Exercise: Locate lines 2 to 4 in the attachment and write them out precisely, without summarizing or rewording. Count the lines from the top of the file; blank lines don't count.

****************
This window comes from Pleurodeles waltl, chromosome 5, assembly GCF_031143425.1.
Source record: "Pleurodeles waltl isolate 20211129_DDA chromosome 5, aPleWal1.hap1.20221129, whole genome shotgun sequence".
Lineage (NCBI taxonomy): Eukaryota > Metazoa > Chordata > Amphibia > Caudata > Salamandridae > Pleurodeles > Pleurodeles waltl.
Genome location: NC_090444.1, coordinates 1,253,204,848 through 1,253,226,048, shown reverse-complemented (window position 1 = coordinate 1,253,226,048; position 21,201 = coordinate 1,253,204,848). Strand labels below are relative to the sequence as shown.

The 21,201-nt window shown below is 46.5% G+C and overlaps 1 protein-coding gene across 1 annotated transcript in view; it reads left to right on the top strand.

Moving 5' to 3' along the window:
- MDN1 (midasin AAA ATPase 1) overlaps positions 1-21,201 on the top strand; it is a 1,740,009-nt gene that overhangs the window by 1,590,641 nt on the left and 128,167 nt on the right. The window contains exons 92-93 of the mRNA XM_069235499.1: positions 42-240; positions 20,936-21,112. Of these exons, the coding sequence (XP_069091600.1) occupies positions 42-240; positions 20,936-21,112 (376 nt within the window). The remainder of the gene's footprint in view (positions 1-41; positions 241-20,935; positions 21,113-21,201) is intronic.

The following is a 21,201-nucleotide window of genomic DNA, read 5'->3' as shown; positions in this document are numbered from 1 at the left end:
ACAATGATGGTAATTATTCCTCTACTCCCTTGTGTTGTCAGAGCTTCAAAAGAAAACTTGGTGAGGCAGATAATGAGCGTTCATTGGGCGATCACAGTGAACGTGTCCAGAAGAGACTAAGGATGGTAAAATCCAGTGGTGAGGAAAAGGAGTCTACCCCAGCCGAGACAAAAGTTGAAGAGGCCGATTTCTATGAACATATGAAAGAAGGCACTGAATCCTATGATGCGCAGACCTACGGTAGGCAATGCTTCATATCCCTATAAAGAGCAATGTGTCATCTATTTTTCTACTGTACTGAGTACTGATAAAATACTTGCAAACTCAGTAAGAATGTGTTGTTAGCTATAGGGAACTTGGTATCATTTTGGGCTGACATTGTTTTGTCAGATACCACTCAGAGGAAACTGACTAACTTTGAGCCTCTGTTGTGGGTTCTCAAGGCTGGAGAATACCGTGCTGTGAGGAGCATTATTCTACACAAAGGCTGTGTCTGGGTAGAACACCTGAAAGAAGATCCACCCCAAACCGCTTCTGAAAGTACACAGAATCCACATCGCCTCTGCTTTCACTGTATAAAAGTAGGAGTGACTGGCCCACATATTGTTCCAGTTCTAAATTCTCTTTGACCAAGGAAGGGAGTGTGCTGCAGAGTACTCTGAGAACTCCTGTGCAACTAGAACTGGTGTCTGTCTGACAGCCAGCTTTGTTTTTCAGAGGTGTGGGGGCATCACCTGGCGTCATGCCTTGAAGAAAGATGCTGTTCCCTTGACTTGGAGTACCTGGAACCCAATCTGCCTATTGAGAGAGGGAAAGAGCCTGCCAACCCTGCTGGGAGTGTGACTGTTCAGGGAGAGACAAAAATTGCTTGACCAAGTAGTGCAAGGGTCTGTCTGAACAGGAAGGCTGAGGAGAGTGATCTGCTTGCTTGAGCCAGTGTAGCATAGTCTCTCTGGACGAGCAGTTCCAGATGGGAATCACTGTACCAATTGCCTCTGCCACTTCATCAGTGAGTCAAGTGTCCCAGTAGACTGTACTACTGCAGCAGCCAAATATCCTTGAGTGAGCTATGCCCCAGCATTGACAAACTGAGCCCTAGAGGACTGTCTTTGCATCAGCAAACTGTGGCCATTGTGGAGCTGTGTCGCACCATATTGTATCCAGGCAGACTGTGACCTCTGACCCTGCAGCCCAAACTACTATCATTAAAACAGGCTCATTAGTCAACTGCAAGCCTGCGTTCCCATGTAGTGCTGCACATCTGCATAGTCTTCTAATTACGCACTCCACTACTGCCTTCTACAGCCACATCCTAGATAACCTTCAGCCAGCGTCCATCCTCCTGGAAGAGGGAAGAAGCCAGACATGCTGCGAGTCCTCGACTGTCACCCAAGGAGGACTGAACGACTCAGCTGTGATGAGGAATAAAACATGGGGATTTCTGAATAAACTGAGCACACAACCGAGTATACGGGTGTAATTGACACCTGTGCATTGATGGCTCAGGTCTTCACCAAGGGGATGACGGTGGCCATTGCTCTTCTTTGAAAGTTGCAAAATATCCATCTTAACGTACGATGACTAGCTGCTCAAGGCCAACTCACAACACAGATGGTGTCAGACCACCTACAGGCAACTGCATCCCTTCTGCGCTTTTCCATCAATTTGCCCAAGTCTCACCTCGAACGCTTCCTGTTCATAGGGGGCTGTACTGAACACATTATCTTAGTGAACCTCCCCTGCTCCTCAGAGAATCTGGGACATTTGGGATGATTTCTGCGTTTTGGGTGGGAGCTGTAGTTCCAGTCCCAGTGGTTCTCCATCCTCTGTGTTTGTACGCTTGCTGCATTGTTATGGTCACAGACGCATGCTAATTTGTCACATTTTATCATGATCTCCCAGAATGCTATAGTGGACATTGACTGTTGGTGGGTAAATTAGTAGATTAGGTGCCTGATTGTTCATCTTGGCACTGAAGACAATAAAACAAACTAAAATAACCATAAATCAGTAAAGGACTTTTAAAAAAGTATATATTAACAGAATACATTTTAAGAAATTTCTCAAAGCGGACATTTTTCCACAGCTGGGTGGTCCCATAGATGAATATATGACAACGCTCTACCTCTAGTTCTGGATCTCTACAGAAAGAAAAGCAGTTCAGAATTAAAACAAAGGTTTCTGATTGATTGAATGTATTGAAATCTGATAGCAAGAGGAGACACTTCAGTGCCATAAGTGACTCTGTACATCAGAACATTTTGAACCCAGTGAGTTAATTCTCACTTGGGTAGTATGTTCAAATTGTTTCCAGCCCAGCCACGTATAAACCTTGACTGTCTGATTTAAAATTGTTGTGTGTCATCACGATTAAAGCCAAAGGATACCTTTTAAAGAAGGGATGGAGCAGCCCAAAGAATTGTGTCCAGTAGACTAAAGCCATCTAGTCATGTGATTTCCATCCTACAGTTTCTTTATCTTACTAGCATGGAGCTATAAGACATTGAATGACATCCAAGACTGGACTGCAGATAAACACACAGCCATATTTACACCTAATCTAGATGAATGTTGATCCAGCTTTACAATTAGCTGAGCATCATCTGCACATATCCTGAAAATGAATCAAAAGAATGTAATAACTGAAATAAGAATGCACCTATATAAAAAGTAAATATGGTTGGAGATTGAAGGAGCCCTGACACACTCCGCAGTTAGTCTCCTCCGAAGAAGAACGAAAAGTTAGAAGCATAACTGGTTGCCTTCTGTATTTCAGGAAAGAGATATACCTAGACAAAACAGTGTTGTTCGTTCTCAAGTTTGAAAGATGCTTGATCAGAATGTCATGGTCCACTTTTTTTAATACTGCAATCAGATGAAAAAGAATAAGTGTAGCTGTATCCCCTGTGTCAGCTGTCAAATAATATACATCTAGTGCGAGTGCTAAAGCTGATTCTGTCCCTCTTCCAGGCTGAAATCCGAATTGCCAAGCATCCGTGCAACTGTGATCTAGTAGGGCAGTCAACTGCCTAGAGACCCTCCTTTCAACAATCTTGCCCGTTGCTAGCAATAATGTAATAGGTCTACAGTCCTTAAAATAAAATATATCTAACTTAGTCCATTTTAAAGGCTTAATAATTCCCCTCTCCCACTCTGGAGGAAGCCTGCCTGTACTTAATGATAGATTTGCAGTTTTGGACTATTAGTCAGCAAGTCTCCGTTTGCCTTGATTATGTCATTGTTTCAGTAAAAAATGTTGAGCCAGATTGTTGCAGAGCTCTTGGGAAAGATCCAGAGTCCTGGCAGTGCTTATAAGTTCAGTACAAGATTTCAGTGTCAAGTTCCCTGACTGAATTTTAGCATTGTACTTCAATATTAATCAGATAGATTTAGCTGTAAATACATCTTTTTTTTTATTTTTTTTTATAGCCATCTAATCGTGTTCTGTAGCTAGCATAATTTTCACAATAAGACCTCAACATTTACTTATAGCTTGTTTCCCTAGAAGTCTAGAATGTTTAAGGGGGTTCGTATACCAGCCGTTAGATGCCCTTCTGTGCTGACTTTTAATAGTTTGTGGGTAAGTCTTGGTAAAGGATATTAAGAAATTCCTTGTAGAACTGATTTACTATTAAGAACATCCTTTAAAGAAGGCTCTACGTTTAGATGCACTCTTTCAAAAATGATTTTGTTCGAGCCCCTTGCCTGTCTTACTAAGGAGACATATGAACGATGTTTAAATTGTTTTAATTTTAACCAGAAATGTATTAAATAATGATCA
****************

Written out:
Source record: "Pleurodeles waltl isolate 20211129_DDA chromosome 5, aPleWal1.hap1.20221129, whole genome shotgun sequence".
Lineage (NCBI taxonomy): Eukaryota > Metazoa > Chordata > Amphibia > Caudata > Salamandridae > Pleurodeles > Pleurodeles waltl.
Genome location: NC_090444.1, coordinates 1,253,204,848 through 1,253,226,048, shown reverse-complemented (window position 1 = coordinate 1,253,226,048; position 21,201 = coordinate 1,253,204,848). Strand labels below are relative to the sequence as shown.